Overview and Implications
Wound healing is a critical outcome in surgery, and postoperative wound disruption is a serious complication. Surgical incisions are acute wounds that activate the healing process. The healing process has four identified stages, namely: coagulation, inflammation, proliferative phase/granulation tissue formation and the remodeling phase, in reality it is a complex, continuous process (Demidova-Rice et al., 2012). Surgical wound dehiscence (SWD) has been defined as the separation of the margins of a closed surgical incision that has been made in skin, with or without exposure or protrusion of underlying tissue, organs, or implants. Separation may occur at single or multiple regions, or involve the full length of the incision, and may affect some or all tissue layers. A dehisced incision may, or may not, display clinical signs and symptoms of infection (Ousey,2018).
Despite improvements in contemporary preoperative care and suture materials, the rate of surgical wound disruption has not decreased in recent years (Sorensen et al., 2005). CIHI's Hospital Harm Results reports the number of preventable, unintended harm due to wound disruption as ranged from 3,581 events in fiscal 2014, to 5,435 events in fiscal 2019 (CIHI, 2020). This may be attributable to the increasing incidence of risk factors within the patient population outweighing the benefits of technical achievements (Sorensen et al., 2005).
The causes of SWD can be categorized as: technical issues with the closure of the incision (e.g., unravelling of suture knots); mechanical stress (e.g., coughing can cause breakage of the sutures or rupture of the healing incision after suture or clip removal/reabsorption); and disrupted healing (e.g., due to comorbidities or treatments that hamper healing, or as a result of a surgical site infection [SSI]) (Ousey, 2018). However, overall SSI is the strongest predictor of wound disruption (Moghadamyeghaneh et al., 2015). Abdominal wound disruption typically occurs at 10 +/- 6.5 days (median eight days) after surgery (Kenig et al., 2014). Hospital stay is significantly longer for patients with wound disruption, with a median of 36 days, compared to 16 days in a control group (van Ramshorst et al., 2010).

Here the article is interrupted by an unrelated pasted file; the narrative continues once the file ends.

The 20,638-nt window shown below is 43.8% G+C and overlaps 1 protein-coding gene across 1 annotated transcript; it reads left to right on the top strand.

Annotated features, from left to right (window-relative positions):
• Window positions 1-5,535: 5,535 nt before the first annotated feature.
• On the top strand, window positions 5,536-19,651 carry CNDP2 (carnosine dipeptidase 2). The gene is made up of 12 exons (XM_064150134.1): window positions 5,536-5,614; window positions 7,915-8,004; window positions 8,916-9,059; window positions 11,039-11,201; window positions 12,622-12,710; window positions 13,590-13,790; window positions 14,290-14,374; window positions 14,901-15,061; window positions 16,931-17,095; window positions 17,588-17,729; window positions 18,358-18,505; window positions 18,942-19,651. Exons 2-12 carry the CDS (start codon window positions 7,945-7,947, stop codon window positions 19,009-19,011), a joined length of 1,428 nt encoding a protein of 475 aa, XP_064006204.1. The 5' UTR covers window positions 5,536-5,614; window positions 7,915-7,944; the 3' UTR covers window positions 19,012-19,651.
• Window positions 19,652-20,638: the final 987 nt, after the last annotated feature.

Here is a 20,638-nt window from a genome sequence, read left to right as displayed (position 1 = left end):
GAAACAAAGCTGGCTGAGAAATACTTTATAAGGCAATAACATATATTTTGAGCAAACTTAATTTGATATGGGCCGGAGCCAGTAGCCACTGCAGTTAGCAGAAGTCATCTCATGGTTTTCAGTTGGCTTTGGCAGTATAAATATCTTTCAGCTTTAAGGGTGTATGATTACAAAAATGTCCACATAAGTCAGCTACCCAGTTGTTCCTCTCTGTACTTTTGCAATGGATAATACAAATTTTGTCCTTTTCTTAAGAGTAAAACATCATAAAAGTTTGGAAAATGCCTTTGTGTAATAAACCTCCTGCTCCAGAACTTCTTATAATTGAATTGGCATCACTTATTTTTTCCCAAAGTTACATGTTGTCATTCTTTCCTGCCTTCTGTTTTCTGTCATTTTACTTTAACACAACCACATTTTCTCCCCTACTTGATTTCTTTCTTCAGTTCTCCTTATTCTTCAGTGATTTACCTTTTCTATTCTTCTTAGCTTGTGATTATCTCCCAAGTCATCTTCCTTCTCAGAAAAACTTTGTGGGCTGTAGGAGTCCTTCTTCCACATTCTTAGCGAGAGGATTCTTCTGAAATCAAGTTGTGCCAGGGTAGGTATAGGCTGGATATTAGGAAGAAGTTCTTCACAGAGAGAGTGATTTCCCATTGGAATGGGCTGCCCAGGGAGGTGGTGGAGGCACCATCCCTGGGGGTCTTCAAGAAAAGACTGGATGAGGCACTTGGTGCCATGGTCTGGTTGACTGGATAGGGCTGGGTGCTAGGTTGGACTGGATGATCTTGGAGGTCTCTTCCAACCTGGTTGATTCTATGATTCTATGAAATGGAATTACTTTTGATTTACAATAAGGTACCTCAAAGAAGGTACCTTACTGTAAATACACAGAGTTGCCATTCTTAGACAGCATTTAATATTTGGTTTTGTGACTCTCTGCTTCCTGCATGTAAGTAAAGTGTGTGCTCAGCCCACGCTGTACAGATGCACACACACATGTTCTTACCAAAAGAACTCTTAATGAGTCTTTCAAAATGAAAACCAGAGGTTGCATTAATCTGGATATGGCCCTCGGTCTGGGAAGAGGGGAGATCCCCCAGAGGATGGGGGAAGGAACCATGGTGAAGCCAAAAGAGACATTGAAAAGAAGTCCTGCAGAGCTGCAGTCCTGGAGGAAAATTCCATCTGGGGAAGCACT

The prevention and management of surgical wound complications is a growing area of concern for patients, healthcare professionals, and administrators alike. In these times of rationalization of healthcare dollars, it is important to ensure that patients receive appropriate screening and care, beginning at the pre-operative assessment and continuing through to post-operative care and monitoring in the community. Best practice recommendations when combined with evidence-informed interventions should help clinicians develop the skills and tools needed to identify those at risk for complications and develop plans in collaboration with their patients to ensure a best practice approach (Harris, 2017).
Factors that could increase the risk of postoperative wound dehiscence (AHRQ-PDI 14, 2016, *Kamel & Khaled, 2014):
Adult Patient related:
- Male gender
- Increasing age
- Poor nutrition
- Chronic pulmonary disease
- Presence of prior scar or radiation at the incision site
- Non-compliance with postoperative instructions (such as early excessive exercise or lifting heavy objects)
- Increased pressure within the abdomen due to fluid accumulation (ascites); inflamed bowel; severe coughing, straining, or vomiting
- Long-term use of corticosteroid medications
- Emergency surgery
- Types of surgery (clean vs. contaminated)
- Surgical error
Factors that could increase the risk of postoperative wound dehiscence in the pediatric population (AHRQ PSI 11, 2016):
- Wound infections
- Age <1 year
- Emergency surgery
- Mechanical ventilation
- Median or vertical incisions
Reduce the incidence of wound disruption in surgical and obstetrical patients by assessing risk, implementing risk factor modifications prior to surgery and instituting good wound care management.
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